On 16 October 2018, the FCA issued a Policy Statement (PS 18/21) with near-final rules which will expand access to the Financial Ombudsman Service (FOS) for small and medium-sized enterprises (SMEs). These changes include an amendment to the definition of “eligible complainant” in the Dispute Resolution rules in the FCA Handbook (DISP) to include SMEs, charities, and trusts, as well as personal guarantors of loans to a business that they are involved in. At the moment, only micro-enterprises (i.e. businesses with less than 10 people and an annual turnover/balance sheet of up to EUR 2 million) are eligible complainants.
The FCA anticipates implementing the changes from 1 April 2019 (this is a provisional start date), following the near-final rules being made final before the end of 2018. The reason for this intermediate stage in the policy-making is to allow the FOS to take reasonable and concrete steps to implement the proposals, which include hiring any extra staff and consultants with the necessary skills and appropriate expertise.
If the change is finalised then, starting on 1 April 2019, SMEs with;
- An annual turnover of less than £6.5m; and
- Either (i) fewer than 50 employees or (ii) a balance sheet total of less than £5m, will become eligible complainants under the DISP rules.
In keeping with its consumer protection objective, the FCA’s rationale for the changes is to address recent analysis suggesting that, for smaller SMEs, the costs and practicalities of litigation are preclusive. In the related Consultation Paper (CP 18/3), the FCA noted that, whilst larger SMEs have the bargaining power, organisational resources and understanding of financial services to protect their interests in disputes with firms, smaller SMEs are unlikely to possess the necessary (financial and legal) resources to resolve disputes through the courts.
The FOS has more discretion than the courts when adjudicating on disputes and that it is not bound to follow even its own precedent, which in turn introduces a greater level of uncertainty for both parties to a dispute. Nevertheless, the FCA has said that firms can be confident the FOS will take relevant law, regulations, regulators’ rules, guidance and standards, codes of practice and, where appropriate, good industry practice, into account when dealing with complaints.
The FCA estimates that, annually, there are around 1,300 more complex and higher value complaints, so it is now planned that the FOS will set up a specialist SME unit to handle more complex disputes and to address the concern about the lack of certainty in the FOS’ handling of such disputes. Whilst the lack of certainty may be acceptable for lower value complaints from consumers (where the case management priority is efficiency) it is a serious concern for higher value and more complex disputes.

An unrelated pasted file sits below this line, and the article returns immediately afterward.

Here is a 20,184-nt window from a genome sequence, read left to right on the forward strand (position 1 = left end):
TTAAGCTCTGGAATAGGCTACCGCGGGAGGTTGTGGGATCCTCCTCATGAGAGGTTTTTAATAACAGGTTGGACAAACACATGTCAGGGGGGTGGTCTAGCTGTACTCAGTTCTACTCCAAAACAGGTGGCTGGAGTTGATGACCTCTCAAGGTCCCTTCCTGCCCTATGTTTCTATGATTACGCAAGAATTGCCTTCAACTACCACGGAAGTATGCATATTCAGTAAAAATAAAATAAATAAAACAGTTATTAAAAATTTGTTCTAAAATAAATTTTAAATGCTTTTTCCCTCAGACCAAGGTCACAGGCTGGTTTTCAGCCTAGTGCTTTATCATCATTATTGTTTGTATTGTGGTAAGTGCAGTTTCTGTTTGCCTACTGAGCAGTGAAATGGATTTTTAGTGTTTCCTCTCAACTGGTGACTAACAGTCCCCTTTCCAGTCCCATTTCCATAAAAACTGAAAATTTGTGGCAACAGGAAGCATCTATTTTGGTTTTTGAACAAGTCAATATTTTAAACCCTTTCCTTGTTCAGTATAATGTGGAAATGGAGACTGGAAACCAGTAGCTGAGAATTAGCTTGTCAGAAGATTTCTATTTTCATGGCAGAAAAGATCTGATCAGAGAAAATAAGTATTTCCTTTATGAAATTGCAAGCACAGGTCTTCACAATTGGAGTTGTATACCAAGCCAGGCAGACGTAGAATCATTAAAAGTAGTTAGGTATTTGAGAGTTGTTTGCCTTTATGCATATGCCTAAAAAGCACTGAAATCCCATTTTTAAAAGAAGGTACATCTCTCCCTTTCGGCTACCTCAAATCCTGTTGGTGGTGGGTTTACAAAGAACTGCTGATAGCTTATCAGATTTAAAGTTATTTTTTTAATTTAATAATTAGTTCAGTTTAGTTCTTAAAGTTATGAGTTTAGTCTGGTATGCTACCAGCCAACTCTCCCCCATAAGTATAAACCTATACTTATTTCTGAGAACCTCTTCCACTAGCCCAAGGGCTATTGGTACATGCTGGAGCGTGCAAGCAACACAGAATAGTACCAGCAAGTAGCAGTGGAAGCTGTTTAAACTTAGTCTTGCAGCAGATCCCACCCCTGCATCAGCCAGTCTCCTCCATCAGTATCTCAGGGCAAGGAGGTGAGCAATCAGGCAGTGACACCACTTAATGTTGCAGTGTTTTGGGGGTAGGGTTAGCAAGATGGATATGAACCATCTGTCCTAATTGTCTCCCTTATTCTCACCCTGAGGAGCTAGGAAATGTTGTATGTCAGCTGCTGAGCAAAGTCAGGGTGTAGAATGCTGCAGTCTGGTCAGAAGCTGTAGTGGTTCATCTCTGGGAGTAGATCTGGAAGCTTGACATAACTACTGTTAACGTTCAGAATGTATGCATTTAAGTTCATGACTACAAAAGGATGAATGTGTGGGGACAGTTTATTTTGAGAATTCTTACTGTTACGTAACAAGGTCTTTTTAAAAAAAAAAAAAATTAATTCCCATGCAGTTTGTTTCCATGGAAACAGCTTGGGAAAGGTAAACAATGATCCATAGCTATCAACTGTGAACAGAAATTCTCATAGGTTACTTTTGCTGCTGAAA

Firms are reminded that if they are in doubt about the eligibility of a business, charity or trust they should treat the complainant as eligible, otherwise they might be in breach of rules on the eligibility of complaints.
Through another consultation paper (CP 18/31) published in October, the FCA is proposing to increase the FOS award limit from £150,000 to £350,000. Given that the last increase to the FOS’s award limit was in January 2012 (from £100,000 to £ 150,000), the FCA considers that the current limit is no longer adequate. The proposal is that the limit of £350,000 would apply to complaints about a firm’s acts or omissions that happened on or after the provisional date of 1 April 2019; for complaints submitted after the provisional date in relation to acts or omission that occurred before the FCA has proposed to increase to the current limit is to £160,000. Deadline for responses to that consultation paper is 21 December 2018.
How will these changes impact firms?
Firms have an obligation to increase consumer awareness of the protections available to the newly eligible complaints, as well as the obligation to investigate, assess and resolve more complaints. This is likely to be the largest cost for firms, with other costs, such as training and IT changes, not expected to be significant.
Firms also need to ensure that they are appropriately resourced to respond to greater numbers of more complex FOS complaints, and to ensure that their complaint management function is properly and effectively organised. One of the main risks is that financial institutions will face a potential larger financial impact than has been the case with the current jurisdictions and limits of the FOS.
To ensure that you reach a fully compliant position in time and to understand how the requirements specifically apply to your firm, please do not hesitate to contact one of our consultants.